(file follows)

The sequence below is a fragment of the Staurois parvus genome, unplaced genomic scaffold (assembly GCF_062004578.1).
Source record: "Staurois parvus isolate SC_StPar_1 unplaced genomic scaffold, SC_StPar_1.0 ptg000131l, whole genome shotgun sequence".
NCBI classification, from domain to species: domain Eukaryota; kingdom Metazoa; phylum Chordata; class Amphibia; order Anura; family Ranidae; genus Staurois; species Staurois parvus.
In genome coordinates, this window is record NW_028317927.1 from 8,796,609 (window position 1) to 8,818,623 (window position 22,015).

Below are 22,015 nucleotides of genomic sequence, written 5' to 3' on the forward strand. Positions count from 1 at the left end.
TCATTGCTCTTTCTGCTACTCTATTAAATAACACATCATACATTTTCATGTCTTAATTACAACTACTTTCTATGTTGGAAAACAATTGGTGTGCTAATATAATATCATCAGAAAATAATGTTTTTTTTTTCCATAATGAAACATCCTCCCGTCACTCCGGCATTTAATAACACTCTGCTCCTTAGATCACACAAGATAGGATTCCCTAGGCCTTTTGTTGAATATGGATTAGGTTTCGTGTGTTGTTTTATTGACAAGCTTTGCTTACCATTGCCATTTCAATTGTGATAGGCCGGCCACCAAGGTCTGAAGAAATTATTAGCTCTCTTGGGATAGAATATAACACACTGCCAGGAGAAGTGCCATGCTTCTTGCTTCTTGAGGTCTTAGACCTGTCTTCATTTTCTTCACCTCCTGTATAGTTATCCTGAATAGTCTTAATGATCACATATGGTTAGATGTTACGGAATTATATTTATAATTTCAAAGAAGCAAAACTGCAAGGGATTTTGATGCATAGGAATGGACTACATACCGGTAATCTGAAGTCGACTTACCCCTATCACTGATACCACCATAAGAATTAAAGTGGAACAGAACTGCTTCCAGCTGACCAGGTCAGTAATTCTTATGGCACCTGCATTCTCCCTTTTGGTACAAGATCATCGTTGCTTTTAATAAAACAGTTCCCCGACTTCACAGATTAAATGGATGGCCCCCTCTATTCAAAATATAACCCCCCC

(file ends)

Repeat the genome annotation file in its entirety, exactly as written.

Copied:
The sequence below is a fragment of the Staurois parvus genome, unplaced genomic scaffold (assembly GCF_062004578.1).
Source record: "Staurois parvus isolate SC_StPar_1 unplaced genomic scaffold, SC_StPar_1.0 ptg000131l, whole genome shotgun sequence".
NCBI classification, from domain to species: domain Eukaryota; kingdom Metazoa; phylum Chordata; class Amphibia; order Anura; family Ranidae; genus Staurois; species Staurois parvus.
In genome coordinates, this window is record NW_028317927.1 from 8,796,609 (window position 1) to 8,818,623 (window position 22,015).

Below are 22,015 nucleotides of genomic sequence, written 5' to 3' on the forward strand. Positions count from 1 at the left end.
TCATTGCTCTTTCTGCTACTCTATTAAATAACACATCATACATTTTCATGTCTTAATTACAACTACTTTCTATGTTGGAAAACAATTGGTGTGCTAATATAATATCATCAGAAAATAATGTTTTTTTTTTCCATAATGAAACATCCTCCCGTCACTCCGGCATTTAATAACACTCTGCTCCTTAGATCACACAAGATAGGATTCCCTAGGCCTTTTGTTGAATATGGATTAGGTTTCGTGTGTTGTTTTATTGACAAGCTTTGCTTACCATTGCCATTTCAATTGTGATAGGCCGGCCACCAAGGTCTGAAGAAATTATTAGCTCTCTTGGGATAGAATATAACACACTGCCAGGAGAAGTGCCATGCTTCTTGCTTCTTGAGGTCTTAGACCTGTCTTCATTTTCTTCACCTCCTGTATAGTTATCCTGAATAGTCTTAATGATCACATATGGTTAGATGTTACGGAATTATATTTATAATTTCAAAGAAGCAAAACTGCAAGGGATTTTGATGCATAGGAATGGACTACATACCGGTAATCTGAAGTCGACTTACCCCTATCACTGATACCACCATAAGAATTAAAGTGGAACAGAACTGCTTCCAGCTGACCAGGTCAGTAATTCTTATGGCACCTGCATTCTCCCTTTTGGTACAAGATCATCGTTGCTTTTAATAAAACAGTTCCCCGACTTCACAGATTAAATGGATGGCCCCCTCTATTCAAAATATAACCCCCCC